Pie Night

From The Memory of Lemon





Pie Night at Neely’s bakery, Rainbow Cake


People I had never seen before flocked in, their faces showing a longing you never saw for cake. People’s eyes lit up for a cupcake; cake seemed to signal celebration. But their eyes got filmy, watery, misty when we handed them a slice of pie. Pie was memory. Nostalgia. Pie made people recall simpler, maybe happier times.”

Real-life businesses have inspired both The Cake Therapist and The Memory of LemonIn creating Neely's fictional bakery, I've been free to gather the best ideas. Seasonal, signature flavors of the month from ice cream parlors like Jeni's Splendid Ice Creams and Graeter's. The look of La Durée, a Parisian tea salon,  and their brilliant use of color. In a previous blog post "The Art of a Wedding Cake Tasting," I described how I made pastry chef Neely's ritual of a wedding cake tasting very special after visiting--and sampling from-- Andrea Adams Britt's lovely wedding cake bakery for my own daughter's wedding. 

Dolce Bakery, in a Kansas City suburb near where I live, makes their cinnamon rolls, cookies, scones, and cakes from scratch. In the summer when berries and orchard fruits are plentiful, they host Cobbler Night from time to time. 

So, why not Pie Night for Neely's bakery? The reason is that she has to come up with pies and tarts that will taste great, hold up, and please the picky palates of a society mother and her folksinger daughter. And I imagined a chorus line of pies.



Scalloped tarts with a filling flavored by spicebush berries, a Kentucky native. (Photo by Donna Hay).



Blackberry tarts with a lattice top, also a Kentucky favorite.



Neely had fun experimenting with all the possibilities in  crust and filling.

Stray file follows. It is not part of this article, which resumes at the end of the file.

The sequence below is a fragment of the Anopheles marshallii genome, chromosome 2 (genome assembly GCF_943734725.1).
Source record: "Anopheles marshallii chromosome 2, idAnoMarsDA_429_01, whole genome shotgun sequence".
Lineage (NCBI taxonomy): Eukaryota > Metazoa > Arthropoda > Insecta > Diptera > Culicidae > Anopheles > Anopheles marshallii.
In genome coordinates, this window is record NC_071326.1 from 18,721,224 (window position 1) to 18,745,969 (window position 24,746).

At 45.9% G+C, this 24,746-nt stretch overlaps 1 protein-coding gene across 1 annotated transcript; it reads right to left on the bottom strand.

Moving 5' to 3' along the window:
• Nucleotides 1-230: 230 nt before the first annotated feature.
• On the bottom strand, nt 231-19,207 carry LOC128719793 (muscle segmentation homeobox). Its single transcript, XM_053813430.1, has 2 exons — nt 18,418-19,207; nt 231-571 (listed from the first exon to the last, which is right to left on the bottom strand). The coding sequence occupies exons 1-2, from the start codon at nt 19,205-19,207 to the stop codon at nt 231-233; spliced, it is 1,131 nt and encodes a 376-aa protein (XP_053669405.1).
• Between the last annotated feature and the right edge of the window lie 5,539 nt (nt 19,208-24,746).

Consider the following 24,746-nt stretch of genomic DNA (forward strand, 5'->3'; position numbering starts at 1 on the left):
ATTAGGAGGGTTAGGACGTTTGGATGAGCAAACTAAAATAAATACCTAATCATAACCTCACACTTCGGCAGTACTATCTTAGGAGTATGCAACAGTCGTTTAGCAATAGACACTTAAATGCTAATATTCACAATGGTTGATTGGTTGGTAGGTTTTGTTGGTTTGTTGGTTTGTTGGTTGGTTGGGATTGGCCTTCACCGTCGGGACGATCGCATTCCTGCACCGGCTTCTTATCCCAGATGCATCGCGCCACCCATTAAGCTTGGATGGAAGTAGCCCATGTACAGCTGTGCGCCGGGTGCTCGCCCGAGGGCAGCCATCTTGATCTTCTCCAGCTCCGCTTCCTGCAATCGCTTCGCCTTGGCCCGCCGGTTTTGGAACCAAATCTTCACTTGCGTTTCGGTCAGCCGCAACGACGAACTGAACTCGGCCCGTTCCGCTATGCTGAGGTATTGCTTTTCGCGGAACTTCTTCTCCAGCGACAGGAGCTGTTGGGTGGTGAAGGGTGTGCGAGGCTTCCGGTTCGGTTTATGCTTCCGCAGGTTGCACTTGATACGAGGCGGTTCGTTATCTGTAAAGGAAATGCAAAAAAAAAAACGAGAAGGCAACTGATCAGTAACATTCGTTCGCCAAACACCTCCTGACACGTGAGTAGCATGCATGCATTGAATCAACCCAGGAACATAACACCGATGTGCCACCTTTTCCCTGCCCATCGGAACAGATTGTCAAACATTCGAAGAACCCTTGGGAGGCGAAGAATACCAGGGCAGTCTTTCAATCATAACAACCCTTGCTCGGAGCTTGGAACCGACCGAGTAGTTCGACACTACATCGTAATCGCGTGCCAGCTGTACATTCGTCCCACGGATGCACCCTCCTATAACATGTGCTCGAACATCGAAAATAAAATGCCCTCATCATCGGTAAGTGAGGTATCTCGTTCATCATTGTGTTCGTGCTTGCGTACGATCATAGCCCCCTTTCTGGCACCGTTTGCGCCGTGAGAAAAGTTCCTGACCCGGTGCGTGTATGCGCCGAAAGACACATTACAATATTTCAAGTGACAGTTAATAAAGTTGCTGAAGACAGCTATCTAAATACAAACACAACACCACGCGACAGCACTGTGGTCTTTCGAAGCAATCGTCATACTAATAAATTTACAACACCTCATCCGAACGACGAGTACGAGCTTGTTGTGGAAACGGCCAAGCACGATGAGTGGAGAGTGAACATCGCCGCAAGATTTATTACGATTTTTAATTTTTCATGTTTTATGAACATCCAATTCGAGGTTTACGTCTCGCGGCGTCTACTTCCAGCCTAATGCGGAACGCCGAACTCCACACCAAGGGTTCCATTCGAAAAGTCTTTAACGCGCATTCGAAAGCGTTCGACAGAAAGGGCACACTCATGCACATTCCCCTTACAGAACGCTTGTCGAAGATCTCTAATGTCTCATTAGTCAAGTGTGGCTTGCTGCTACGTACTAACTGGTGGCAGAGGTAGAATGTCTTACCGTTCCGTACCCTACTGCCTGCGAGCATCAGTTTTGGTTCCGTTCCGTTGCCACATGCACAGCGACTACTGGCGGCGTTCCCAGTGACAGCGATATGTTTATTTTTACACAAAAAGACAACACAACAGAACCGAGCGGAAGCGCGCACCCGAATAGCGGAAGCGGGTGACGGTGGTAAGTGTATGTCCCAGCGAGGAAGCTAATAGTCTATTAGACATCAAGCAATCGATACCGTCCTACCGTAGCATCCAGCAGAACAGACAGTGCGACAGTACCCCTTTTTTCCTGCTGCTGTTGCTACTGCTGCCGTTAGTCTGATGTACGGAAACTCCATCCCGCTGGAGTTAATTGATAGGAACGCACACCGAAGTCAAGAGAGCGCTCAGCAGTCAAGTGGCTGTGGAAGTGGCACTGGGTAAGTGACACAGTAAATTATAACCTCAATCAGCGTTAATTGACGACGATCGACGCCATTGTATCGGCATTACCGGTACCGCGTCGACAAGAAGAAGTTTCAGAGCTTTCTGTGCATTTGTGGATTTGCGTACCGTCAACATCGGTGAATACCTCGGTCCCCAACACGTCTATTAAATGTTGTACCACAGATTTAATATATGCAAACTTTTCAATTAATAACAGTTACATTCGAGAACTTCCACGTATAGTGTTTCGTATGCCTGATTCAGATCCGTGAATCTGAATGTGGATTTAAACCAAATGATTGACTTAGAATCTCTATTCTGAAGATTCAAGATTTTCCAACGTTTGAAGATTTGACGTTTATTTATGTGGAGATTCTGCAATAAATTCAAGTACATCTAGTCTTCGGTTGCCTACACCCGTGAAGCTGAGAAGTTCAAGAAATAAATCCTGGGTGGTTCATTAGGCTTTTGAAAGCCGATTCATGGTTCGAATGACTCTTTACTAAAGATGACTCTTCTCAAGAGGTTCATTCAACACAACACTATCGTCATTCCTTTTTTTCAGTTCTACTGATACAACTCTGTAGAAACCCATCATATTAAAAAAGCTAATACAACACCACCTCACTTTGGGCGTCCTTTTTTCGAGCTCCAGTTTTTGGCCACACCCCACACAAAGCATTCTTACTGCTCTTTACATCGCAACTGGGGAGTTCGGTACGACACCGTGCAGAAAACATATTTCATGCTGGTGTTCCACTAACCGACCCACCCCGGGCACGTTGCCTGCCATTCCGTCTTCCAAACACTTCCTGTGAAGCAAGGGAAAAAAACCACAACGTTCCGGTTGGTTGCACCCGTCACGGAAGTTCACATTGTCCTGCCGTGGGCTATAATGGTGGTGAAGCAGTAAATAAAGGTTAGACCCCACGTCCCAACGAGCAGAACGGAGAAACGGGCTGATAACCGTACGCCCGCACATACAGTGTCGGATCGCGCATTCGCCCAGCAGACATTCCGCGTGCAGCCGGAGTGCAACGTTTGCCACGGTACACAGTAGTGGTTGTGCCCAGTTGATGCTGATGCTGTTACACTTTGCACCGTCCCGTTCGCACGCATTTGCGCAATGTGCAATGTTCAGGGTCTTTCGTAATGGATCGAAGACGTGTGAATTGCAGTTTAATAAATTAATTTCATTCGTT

And on Pie Night, her customers sampled pies of all kinds. (These pies are from Rye, a restaurant celebrating Midwestern cuisine and culture in Leawood, Kansas.)



Blackberry and Lavender Turnovers

With a package of puff pastry in the freezer and a jar of good blackberry jam, you can turn fresh blackberries with a hint of lavender into a summer treat.  Pack up these turnovers for a summer outdoor concert, a tasty reward after a hike, or a lunchbox goodie. You can find culinary lavender buds at Penzey's, your garden, or online. Recipe from Bake Happy.

Makes 8 turnovers

1 sheet frozen puff pastry (from a 14-ounce/397 397-g or a 16-ounce/454 454-g package), thawed and kept cold in the refrigerator

Blackberry and Lavender Filling:
1/2 cup (125 ml) blackberry jam
1/2 teaspoon organic, dried culinary-grade lavender buds
11/2 cups (216 g) fresh blackberries
1 teaspoon freshly squeezed lemon juice

Glaze:
1 large egg, beaten
2 tablespoons granulated or raw sugar

Preheat the oven to 375°F (190°C). Line a large baking sheet with parchment paper and set it aside.
Place the puff pastry on a lightly floured surface and roll it out to a thickness of 1/4 inch (6 cm). Using a pizza cutter or paring knife, cut the pastry into 8 squares.
For the filling, combine the blackberry jam and lavender in a small saucepan over
medium-high heat. Stir the mixture until the jam starts to bubble around the edges. Remove the pan from the heat and stir in blackberries and lemon juice.
To assemble the turnovers, brush the perimeter of each pastry square with a little water.
Spoon about 1/4 cup (59 ml) of the filling into the center of each pastry square. Fold the squares in half on the diagonal to form a triangle. Press the edges together with the tines of a fork. Brush the top of each turnover with beaten egg and dust with sugar. With a paring knife, make 3 diagonal slits on top of each pastry. Place the turnovers on the prepared baking sheet.
Bake for 25 minutes or until the pastry is browned and the filling is bubbling. Remove the baking sheet from the oven and transfer the turnovers to a wire rack to cool.  These are best enjoyed the same day they are made.

So Happy Together:
Dark Berries + Lavender
A little sprinkle of dried lavender buds brings out the “purple” flavor in dark berries such as blackberries, blueberries, marionberries, and black raspberries.




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